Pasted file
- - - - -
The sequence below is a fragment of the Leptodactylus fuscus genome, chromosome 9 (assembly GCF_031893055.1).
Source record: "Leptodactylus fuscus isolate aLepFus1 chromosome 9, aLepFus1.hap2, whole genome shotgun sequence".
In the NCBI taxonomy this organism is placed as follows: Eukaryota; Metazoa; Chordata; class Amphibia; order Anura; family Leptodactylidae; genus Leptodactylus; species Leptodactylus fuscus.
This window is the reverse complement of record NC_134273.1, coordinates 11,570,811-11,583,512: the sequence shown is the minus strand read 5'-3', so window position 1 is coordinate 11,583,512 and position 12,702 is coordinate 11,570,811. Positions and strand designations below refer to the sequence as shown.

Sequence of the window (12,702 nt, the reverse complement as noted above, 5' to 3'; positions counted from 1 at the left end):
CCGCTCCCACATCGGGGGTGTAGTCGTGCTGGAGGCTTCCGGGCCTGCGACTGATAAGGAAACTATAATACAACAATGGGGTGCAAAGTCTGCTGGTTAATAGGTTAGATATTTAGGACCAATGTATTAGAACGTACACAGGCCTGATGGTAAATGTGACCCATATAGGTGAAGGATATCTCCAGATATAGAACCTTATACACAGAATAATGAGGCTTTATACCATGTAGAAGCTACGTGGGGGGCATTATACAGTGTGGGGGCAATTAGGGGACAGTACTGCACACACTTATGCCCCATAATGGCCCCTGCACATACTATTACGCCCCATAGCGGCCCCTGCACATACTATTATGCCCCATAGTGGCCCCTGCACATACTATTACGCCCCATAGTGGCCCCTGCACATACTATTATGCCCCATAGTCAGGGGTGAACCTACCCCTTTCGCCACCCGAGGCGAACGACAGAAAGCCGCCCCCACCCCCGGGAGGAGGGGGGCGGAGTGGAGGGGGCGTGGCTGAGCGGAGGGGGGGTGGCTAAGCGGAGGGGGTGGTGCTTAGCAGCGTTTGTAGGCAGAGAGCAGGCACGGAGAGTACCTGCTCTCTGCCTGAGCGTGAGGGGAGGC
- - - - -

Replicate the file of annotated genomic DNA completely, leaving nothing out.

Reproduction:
The sequence below is a fragment of the Leptodactylus fuscus genome, chromosome 9 (assembly GCF_031893055.1).
Source record: "Leptodactylus fuscus isolate aLepFus1 chromosome 9, aLepFus1.hap2, whole genome shotgun sequence".
In the NCBI taxonomy this organism is placed as follows: Eukaryota; Metazoa; Chordata; class Amphibia; order Anura; family Leptodactylidae; genus Leptodactylus; species Leptodactylus fuscus.
This window is the reverse complement of record NC_134273.1, coordinates 11,570,811-11,583,512: the sequence shown is the minus strand read 5'-3', so window position 1 is coordinate 11,583,512 and position 12,702 is coordinate 11,570,811. Positions and strand designations below refer to the sequence as shown.

Sequence of the window (12,702 nt, the reverse complement as noted above, 5' to 3'; positions counted from 1 at the left end):
CCGCTCCCACATCGGGGGTGTAGTCGTGCTGGAGGCTTCCGGGCCTGCGACTGATAAGGAAACTATAATACAACAATGGGGTGCAAAGTCTGCTGGTTAATAGGTTAGATATTTAGGACCAATGTATTAGAACGTACACAGGCCTGATGGTAAATGTGACCCATATAGGTGAAGGATATCTCCAGATATAGAACCTTATACACAGAATAATGAGGCTTTATACCATGTAGAAGCTACGTGGGGGGCATTATACAGTGTGGGGGCAATTAGGGGACAGTACTGCACACACTTATGCCCCATAATGGCCCCTGCACATACTATTACGCCCCATAGCGGCCCCTGCACATACTATTATGCCCCATAGTGGCCCCTGCACATACTATTACGCCCCATAGTGGCCCCTGCACATACTATTATGCCCCATAGTCAGGGGTGAACCTACCCCTTTCGCCACCCGAGGCGAACGACAGAAAGCCGCCCCCACCCCCGGGAGGAGGGGGGCGGAGTGGAGGGGGCGTGGCTGAGCGGAGGGGGGGTGGCTAAGCGGAGGGGGTGGTGCTTAGCAGCGTTTGTAGGCAGAGAGCAGGCACGGAGAGTACCTGCTCTCTGCCTGAGCGTGAGGGGAGGC